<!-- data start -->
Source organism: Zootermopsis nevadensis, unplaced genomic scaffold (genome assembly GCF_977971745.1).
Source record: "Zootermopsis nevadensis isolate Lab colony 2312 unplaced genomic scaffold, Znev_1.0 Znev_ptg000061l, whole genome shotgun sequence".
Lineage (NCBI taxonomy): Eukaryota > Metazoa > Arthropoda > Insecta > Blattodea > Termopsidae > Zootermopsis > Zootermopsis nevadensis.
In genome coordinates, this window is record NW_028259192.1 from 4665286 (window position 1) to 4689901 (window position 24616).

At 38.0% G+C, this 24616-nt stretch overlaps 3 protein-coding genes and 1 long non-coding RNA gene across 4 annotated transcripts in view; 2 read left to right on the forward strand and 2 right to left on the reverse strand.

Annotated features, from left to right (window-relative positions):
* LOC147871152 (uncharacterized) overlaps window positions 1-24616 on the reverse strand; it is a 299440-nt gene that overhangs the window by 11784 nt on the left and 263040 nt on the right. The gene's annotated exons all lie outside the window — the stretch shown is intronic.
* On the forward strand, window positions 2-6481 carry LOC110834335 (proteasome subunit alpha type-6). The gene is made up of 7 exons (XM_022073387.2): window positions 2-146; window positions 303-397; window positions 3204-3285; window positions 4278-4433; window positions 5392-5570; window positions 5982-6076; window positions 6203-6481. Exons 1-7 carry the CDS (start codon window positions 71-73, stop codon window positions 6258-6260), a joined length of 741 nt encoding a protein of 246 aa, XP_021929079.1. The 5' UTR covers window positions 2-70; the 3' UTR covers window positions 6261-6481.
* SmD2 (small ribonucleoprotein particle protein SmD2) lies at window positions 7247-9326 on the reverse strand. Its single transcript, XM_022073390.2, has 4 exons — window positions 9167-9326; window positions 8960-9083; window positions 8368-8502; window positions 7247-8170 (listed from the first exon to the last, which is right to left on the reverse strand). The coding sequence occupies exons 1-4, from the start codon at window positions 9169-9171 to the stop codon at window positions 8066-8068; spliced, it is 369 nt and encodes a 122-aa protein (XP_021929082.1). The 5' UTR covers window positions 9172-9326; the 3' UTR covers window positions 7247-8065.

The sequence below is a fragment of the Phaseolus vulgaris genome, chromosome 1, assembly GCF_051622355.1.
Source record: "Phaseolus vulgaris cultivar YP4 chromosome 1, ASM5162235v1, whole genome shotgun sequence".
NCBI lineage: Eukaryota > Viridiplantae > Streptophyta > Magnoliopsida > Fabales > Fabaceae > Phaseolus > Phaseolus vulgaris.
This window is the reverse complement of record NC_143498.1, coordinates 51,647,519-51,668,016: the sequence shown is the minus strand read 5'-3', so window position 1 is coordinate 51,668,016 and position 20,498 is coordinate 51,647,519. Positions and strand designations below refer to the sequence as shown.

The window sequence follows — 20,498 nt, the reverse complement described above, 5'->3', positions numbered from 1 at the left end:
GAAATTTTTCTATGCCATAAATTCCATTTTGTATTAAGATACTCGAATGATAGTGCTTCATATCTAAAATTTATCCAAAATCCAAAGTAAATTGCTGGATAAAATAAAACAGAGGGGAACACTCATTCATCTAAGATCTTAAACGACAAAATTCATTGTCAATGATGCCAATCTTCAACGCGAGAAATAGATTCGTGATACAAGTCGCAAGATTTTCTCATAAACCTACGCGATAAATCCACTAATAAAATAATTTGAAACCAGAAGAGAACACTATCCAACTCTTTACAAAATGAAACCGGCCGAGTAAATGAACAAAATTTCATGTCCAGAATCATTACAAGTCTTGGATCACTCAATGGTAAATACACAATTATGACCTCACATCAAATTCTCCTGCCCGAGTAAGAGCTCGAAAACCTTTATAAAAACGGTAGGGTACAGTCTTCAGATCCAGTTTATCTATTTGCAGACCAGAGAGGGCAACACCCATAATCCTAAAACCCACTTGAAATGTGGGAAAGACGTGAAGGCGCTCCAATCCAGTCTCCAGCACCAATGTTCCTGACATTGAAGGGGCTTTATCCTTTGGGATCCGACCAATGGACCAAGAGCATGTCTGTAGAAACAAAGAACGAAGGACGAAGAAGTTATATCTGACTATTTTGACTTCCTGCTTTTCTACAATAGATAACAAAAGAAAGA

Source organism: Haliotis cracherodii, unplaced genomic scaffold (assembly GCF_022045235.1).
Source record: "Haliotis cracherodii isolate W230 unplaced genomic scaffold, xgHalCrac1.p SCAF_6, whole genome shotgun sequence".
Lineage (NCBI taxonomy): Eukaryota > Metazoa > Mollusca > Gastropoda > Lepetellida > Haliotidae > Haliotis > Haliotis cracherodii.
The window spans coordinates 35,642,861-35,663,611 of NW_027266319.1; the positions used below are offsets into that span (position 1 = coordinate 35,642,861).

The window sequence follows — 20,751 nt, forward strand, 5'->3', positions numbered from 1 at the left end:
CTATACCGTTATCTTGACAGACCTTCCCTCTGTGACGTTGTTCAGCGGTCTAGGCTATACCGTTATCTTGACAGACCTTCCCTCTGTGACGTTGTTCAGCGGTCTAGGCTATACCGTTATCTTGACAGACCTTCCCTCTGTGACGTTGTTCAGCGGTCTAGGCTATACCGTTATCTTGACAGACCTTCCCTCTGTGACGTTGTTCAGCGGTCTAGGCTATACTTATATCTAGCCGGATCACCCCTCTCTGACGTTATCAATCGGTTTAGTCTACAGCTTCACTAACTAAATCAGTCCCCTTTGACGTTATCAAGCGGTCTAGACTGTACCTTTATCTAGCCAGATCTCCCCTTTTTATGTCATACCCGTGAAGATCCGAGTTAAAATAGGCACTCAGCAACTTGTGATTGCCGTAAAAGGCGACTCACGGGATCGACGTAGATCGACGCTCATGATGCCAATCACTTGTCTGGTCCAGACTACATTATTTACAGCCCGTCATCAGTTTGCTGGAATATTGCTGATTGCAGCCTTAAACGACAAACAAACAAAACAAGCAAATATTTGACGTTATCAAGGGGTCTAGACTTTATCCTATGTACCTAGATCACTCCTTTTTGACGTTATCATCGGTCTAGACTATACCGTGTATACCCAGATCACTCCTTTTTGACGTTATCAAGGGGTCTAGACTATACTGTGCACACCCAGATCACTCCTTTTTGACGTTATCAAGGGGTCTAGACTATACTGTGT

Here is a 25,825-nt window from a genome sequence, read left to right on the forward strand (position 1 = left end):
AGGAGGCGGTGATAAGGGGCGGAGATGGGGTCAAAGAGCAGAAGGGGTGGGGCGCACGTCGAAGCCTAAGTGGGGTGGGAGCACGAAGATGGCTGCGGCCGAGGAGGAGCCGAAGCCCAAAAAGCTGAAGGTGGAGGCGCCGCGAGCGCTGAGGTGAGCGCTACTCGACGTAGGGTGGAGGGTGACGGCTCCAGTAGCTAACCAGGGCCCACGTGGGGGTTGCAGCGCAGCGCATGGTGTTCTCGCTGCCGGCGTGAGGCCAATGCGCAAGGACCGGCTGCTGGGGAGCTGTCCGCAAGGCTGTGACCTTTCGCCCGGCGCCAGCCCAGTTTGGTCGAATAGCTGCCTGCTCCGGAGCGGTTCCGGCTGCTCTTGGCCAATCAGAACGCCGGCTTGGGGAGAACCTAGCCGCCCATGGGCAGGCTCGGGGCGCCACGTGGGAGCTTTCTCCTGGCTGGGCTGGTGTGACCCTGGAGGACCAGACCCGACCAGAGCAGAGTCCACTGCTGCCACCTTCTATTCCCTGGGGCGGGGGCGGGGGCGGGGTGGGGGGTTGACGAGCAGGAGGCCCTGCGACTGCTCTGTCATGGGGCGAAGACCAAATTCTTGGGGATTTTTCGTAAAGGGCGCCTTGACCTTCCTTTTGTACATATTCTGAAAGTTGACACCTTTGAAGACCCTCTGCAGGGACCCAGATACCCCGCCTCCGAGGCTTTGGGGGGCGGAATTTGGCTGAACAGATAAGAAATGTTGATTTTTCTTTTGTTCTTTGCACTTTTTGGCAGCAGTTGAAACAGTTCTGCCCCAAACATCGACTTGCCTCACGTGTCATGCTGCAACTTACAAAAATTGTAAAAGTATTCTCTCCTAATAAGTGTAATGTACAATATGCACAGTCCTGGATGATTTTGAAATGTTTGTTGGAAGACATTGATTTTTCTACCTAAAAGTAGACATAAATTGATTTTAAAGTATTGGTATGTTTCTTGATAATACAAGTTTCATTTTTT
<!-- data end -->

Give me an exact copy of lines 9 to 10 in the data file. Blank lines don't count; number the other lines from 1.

* SmD2 (small ribonucleoprotein particle protein SmD2) lies at window positions 7247-9326 on the reverse strand. Its single transcript, XM_022073390.2, has 4 exons — window positions 9167-9326; window positions 8960-9083; window positions 8368-8502; window positions 7247-8170 (listed from the first exon to the last, which is right to left on the reverse strand). The coding sequence occupies exons 1-4, from the start codon at window positions 9169-9171 to the stop codon at window positions 8066-8068; spliced, it is 369 nt and encodes a 122-aa protein (XP_021929082.1). The 5' UTR covers window positions 9172-9326; the 3' UTR covers window positions 7247-8065.

The sequence below is a fragment of the Phaseolus vulgaris genome, chromosome 1, assembly GCF_051622355.1.